Last week, a celebrated Internet genius committed suicide—having written about the ravages of acute depression. Do 20-year old restrictions infringe on a human right made possible by a rapidly changing technology?
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Defense Secretary Leon Panetta says the US will provide assistance to France against rebels in the vast, African-desert country of Mali. There’s been concern about creating another conflict between Western nations and Muslim extremists, but Panetta says the role of Al-Qaeda has forced America to get involved.
At the age of 14, Aaron Swartz was considered an Internet prodigy who developed a code still used to deliver changing content to the worldwide web.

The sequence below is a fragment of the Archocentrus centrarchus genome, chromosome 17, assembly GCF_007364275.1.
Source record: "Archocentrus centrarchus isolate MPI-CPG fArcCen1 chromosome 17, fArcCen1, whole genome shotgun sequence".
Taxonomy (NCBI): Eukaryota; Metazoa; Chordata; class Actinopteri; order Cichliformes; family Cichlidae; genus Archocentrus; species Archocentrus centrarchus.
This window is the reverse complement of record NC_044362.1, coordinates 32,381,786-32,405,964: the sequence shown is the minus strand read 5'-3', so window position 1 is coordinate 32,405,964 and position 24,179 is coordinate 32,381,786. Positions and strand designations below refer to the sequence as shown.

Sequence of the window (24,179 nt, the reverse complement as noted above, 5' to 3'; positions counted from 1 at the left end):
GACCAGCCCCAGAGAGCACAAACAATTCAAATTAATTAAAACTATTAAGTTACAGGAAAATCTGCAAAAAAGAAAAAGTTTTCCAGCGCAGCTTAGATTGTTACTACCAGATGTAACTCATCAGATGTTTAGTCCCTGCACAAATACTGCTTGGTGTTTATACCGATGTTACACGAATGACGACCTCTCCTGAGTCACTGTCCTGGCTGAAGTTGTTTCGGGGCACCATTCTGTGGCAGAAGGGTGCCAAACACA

He was accused of wire fraud and unlawfully obtaining information, facing federal charges and possible decades in prison. Some supporters say his indictment could have helped cause his death.
Last week, he committed suicide at the age of 26. His suicide has cast new light on old laws regulating a changing technology.
John Schwartz, New York Times (@jswatz)
Ethan Solomon, Executive Editor at the MIT Tech newspaper (@esolomon)
Susan Crawford, Cardozo School of Law (@scrawford)
Orin Kerr, Professor of Law at the George Washington School of Law. Author of Computer Crime Law
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